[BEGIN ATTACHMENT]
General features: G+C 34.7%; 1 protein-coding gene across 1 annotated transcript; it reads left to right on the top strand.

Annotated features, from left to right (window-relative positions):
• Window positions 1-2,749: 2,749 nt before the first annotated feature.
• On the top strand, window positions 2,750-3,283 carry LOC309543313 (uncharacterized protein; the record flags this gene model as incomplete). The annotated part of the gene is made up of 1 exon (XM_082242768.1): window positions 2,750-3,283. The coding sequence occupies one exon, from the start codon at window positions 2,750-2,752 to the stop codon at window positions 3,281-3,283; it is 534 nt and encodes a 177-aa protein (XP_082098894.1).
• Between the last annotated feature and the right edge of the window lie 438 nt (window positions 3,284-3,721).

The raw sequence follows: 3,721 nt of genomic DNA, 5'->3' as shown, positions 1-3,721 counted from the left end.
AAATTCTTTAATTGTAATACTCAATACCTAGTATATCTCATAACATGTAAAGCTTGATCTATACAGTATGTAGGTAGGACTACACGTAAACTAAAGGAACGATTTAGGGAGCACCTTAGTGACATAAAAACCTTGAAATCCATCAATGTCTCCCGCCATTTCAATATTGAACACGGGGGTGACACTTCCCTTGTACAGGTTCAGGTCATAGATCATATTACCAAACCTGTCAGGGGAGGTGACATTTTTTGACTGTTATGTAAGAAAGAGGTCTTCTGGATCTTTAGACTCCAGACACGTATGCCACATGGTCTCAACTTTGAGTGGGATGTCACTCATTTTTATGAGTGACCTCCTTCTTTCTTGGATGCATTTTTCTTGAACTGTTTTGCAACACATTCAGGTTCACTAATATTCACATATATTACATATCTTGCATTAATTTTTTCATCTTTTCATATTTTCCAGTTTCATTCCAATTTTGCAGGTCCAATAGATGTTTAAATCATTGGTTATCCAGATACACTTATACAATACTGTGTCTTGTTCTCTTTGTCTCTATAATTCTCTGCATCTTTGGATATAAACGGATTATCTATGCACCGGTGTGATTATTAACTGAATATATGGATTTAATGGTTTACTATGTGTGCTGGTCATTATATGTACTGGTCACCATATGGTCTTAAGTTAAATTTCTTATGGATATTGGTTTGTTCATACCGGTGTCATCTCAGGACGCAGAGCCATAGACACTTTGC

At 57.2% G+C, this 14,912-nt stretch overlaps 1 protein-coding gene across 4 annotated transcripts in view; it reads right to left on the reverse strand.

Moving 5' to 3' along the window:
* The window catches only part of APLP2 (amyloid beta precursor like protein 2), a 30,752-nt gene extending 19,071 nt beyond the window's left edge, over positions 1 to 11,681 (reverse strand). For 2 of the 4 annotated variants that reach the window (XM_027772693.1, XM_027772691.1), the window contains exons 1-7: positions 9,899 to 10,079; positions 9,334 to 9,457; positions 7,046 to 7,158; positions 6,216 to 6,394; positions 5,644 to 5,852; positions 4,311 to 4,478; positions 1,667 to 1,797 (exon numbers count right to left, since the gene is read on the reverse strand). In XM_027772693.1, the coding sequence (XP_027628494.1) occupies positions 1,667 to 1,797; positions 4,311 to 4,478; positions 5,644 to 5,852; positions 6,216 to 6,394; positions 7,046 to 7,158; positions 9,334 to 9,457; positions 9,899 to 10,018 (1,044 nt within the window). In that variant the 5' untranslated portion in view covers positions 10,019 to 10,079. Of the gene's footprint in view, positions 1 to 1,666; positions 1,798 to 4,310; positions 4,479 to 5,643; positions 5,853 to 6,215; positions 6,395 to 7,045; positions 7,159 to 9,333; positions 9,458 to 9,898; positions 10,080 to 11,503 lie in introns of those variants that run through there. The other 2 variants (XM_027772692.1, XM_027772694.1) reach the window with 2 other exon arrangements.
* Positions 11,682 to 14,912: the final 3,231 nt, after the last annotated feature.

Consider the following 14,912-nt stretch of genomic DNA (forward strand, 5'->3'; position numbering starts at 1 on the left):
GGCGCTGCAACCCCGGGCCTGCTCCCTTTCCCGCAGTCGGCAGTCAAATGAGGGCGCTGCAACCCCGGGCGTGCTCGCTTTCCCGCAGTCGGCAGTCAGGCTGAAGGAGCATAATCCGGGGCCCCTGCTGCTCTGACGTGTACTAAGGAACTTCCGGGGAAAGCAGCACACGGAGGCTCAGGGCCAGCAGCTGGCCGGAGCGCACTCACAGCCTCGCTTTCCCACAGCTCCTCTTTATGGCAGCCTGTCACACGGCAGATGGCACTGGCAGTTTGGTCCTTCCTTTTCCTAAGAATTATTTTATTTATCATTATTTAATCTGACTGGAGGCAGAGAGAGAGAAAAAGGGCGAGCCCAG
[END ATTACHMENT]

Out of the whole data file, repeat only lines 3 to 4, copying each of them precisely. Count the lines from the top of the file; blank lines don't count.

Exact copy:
• Window positions 1-2,749: 2,749 nt before the first annotated feature.
• On the top strand, window positions 2,750-3,283 carry LOC309543313 (uncharacterized protein; the record flags this gene model as incomplete). The annotated part of the gene is made up of 1 exon (XM_082242768.1): window positions 2,750-3,283. The coding sequence occupies one exon, from the start codon at window positions 2,750-2,752 to the stop codon at window positions 3,281-3,283; it is 534 nt and encodes a 177-aa protein (XP_082098894.1).